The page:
Letter H Crafts
We happened to be learning about the letter H in mid-February, so we had fun doing a lot of heart activities along with our houses, hen, hippo, and Humpty. Read on for ten letter H crafts for preschool!
The kids chose what colors they wanted for each part of their picture. I cut out all the shapes, and the kids glued them down. I did help my Two put the door straight up, and I also helped him see that the roof goes over the house, not glued directly on top of the square. After that I let him glue the pieces as he saw fit.
As he worked I asked him to show me where particular shapes were. He was shaky on squares and ovals. After we’d gone over them a few times he went to show Daddy and got them right!
Tie Dye Hearts
We love how these look in the window! Just my Four and Five did this one, and my daughter (5) loved it most of all. We used coffee filters and Do-a-Dot Art Markers. For instructions, see Mom to 2 Posh Lil Divas.
All the kids were so proud of their little heart people. I cut out the hearts and showed them how to fan fold the arms and legs (I did it all for my Two). After he let me snap a picture, my Four immediately took his creation upstairs to tape to his bedroom door.
Cut & Paste Hippo
While I don’t think these sorts of crafts should be the mainstay of your child’s art time, I think they have some value. I cut out the pieces, and my Two glued them down. He practiced using a glue stick, gluing paper to paper, and creating a picture that made sense -a puzzle, of sorts. Get the pattern at Confessions of a Homeschooler.
Hand & Heart Tree
I saw a similar project in the hallway at my daughter’s school. Since I have a little heart stamp, it seemed perfect. I traced each child’s hand; my oldest cut her own out.
Humpty Dumpty Puzzle
Okay, now, be honest. Would you have known what this was without reading the title? When I saw this Humpty Dumpty craft from I (Heart) Crafty Things, I thought it was pure genius. What kid doesn’t love to play with bandaids?
As it turned out, this was really too tough a project to do all at once with three kids of three different levels. They all struggled with putting the puzzle together. Then when I was helping my Two glue his down, my Three started gluing but put the glue on the wrong side of the puzzle piece. That meant, of course, that he had to redo his entire puzzle.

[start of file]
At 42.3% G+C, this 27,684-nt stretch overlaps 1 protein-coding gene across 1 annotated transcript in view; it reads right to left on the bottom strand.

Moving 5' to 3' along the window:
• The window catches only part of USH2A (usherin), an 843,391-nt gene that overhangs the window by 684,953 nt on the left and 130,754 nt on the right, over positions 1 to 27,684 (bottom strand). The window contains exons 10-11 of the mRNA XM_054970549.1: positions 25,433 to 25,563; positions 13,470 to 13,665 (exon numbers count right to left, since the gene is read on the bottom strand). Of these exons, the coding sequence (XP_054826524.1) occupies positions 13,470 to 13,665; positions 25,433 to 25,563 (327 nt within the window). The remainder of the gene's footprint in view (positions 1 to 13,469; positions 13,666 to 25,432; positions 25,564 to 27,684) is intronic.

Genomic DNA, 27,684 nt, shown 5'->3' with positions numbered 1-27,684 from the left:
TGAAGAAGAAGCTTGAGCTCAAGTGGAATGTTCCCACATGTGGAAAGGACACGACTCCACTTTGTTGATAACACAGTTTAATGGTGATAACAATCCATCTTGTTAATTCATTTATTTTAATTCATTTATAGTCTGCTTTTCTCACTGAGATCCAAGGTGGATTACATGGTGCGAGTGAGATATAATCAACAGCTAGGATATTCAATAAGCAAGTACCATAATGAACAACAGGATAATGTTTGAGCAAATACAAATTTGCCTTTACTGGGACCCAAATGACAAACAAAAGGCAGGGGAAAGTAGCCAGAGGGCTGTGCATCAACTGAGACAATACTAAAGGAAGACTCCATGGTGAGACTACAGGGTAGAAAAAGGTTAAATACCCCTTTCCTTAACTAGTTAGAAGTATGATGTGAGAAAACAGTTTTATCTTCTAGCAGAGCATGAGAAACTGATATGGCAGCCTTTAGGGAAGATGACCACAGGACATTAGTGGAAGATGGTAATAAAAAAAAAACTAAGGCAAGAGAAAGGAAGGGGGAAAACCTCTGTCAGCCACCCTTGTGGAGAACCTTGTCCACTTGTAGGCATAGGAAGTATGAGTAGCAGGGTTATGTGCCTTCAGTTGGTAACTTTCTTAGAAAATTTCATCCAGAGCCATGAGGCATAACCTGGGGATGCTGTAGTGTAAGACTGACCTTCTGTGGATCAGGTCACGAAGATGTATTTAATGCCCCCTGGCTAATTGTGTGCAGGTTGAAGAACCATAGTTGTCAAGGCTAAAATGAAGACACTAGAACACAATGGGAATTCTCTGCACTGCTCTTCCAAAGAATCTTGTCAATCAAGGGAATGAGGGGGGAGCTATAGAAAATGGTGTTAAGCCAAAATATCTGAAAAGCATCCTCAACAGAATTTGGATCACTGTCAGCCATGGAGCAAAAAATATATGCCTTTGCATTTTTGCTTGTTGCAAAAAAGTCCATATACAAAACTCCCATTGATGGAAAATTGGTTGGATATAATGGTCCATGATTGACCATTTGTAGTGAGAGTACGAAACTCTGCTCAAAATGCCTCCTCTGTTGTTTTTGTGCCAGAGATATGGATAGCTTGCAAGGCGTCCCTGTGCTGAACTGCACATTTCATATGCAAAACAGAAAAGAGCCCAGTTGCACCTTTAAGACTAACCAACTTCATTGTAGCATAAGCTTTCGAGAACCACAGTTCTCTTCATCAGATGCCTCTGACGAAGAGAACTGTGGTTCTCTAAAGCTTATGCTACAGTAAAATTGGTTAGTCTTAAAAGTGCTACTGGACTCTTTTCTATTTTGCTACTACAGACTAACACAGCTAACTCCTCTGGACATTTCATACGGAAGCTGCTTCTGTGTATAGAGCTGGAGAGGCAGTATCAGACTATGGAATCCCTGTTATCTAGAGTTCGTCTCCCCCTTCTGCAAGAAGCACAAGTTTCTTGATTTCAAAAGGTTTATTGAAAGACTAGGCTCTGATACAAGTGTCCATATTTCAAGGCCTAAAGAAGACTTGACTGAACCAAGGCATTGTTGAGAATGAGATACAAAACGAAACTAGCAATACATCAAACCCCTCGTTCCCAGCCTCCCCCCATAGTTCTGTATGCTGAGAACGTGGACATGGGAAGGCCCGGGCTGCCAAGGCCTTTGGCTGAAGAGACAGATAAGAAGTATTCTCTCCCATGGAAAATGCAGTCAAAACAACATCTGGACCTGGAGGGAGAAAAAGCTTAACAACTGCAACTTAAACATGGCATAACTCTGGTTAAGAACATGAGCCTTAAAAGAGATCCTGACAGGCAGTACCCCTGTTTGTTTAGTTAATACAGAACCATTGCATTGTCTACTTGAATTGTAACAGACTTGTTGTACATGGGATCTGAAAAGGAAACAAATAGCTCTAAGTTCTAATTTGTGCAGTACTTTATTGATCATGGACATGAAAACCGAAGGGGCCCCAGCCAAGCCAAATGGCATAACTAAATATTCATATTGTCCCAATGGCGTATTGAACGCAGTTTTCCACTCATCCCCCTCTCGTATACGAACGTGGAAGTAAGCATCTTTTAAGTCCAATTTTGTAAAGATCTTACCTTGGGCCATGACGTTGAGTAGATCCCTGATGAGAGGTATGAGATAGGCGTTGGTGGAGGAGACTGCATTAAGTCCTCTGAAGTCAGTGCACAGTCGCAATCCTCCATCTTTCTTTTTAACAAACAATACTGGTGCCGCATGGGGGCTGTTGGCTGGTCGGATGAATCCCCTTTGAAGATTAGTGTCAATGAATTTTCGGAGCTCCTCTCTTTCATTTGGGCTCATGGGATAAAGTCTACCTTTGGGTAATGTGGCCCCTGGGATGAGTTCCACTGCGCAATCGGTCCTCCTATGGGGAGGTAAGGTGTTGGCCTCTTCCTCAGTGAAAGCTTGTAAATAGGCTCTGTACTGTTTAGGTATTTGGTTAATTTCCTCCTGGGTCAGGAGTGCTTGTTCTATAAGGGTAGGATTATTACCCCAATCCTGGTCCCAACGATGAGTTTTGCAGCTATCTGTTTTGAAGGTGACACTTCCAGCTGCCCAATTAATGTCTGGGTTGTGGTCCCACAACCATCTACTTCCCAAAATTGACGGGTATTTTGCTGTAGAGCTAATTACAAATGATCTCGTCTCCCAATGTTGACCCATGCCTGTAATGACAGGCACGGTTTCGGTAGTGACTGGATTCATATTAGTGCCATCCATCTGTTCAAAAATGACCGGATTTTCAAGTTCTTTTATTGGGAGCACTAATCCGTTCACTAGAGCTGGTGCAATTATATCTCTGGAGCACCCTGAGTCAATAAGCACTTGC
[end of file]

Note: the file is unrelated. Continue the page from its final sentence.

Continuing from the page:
I also neglected to explain how the bandaids should go across the cracks instead of along every single crack, and we went through waaaay too many with my Four. Oh well. On the plus side, I was really pleased that my Two could draw circles for the eyes and mouth. An appropriate expression for Humpty, wouldn’t you say?
H is for House
First I cut out the lines for the H’s and the roofs. The kids glued these down. (My Two needed a lot of guidance). Then they just went to town decorating their houses. This is one of those crafts that works great for a variety of ages. My Two scribbled (and was very proud of it!), my Four drew at least four doors and many flowers, and my Five made the very neat, pretty house you’d expect from a kindergarten girl. I think they’re all terrific!
We love how these hand print hens turned out. The first day the kids made a handprint using tempera paint. The next day we added a googly eye and they decorated their hens. My daughter’s hen is dressed up and going to a party (those are birthday gifts in her beak). I got this idea from Fairy Dust Teaching.
Q-Tip Painted Hearts
I love these heart tracings from 3 Dinosaurs. The kids used Q-tips to trace along the dotted lines. A fun activity with fine motor skills thrown in! Bonus!
Heart Thumbprint Bookmarks
This is a deceptively simple idea: make thumbprints in the shape of a heart for a bookmark. But for the owners of little thumbs, it’s harder than it looks! Besides pressing hard on the ink pad and positioning one’s thumb in the proper place on the paper, you have to twist your hand to get the other half of the heart. This was beyond my Two, difficult for my Four, and fun for my Five. Two of these will be sent to grandmas.
Alphabet Curriculum for Preschool
Our curriculum includes lessons for teaching both upper and lowercase letter names and sounds. You’ll get three lessons per letter, built-in review, simple handwriting practice, rhyming, syllable counting, phonemic awareness, and a whole lot more!